“It might sound the same but it’s actually a quantum shift in thinking, going from a farmer to be a producer of high quality, safe food products for a global market. You suddenly become something different than you thought.

“With my background, I’m a wool classer by trade. It was finally understanding that the work the shearing industry does is actually first stage processing for the export of wool to a global market – when you realise, recognise and can articulate that, it shifts your headspace, your strategic overview.”

That big picture view of the primary sector pointed Mullins towards governance, as a key driver of the vision she sees for the sector and for New Zealand society on the global stage.

“Good governance to me enhances good business, and good business is what New Zealand needs. We are a little country at the bottom of the world with a taste for the good things in life. We have to be smarter; we have to be more agile, more flexible to meet that global bar.”

Technology is part of the solution to enable the primary sector to work in a smarter way. Mullins is one of the founding trustees of Te Huarahi Tika Trust and a director on the board of its commercial arm - Hautaki Ltd. Te Huarahi was the force behind challenging the Crown for the rights to 3G spectrum and the subsequent establishment of a third mobile network in New Zealand – 2degrees mobile.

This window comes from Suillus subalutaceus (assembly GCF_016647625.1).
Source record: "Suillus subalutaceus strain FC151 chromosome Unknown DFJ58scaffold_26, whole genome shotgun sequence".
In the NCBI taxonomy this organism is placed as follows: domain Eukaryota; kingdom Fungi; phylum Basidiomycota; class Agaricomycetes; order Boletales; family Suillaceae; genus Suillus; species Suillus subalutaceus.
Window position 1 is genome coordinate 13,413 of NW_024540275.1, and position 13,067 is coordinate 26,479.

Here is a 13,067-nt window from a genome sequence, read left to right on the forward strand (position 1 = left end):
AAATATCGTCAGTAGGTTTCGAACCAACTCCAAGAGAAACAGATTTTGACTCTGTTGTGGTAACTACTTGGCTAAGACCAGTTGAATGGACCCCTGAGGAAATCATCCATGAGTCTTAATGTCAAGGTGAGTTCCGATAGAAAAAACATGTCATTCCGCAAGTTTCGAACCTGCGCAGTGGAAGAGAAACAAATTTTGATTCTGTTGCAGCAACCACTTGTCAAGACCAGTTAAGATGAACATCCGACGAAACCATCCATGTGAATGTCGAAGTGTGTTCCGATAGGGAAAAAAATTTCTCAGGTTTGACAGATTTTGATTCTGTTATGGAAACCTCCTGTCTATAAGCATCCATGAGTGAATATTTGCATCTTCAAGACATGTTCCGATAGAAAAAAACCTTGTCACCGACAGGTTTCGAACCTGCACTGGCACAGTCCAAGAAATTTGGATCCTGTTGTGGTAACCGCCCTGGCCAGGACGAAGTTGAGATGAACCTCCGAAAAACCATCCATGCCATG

Mullins still sits on the board of Hautaki Ltd and finished her term on the board of 2degrees in mid 2016. Prior to the work with Hautaki and 2degrees, Mullins says she had no experience of the telecommunication sectors, but brought extensive governance experience to the table. The process to secure a third mobile network was lengthy – about nine years of hard work navigating an unknown area – and while not an easy process, it was incredibly rewarding.

“What we have seen is 2degrees put over three billion dollars back into the pockets of New Zealand consumers through a truly competitive environment in the mobile space. That in itself is hugely satisfying. It makes me feel very pleased and gives confidence that we can do anything from anywhere. We don’t have to live in Auckland or Wellington. Technology enables participation in some of the big stories for New Zealand.”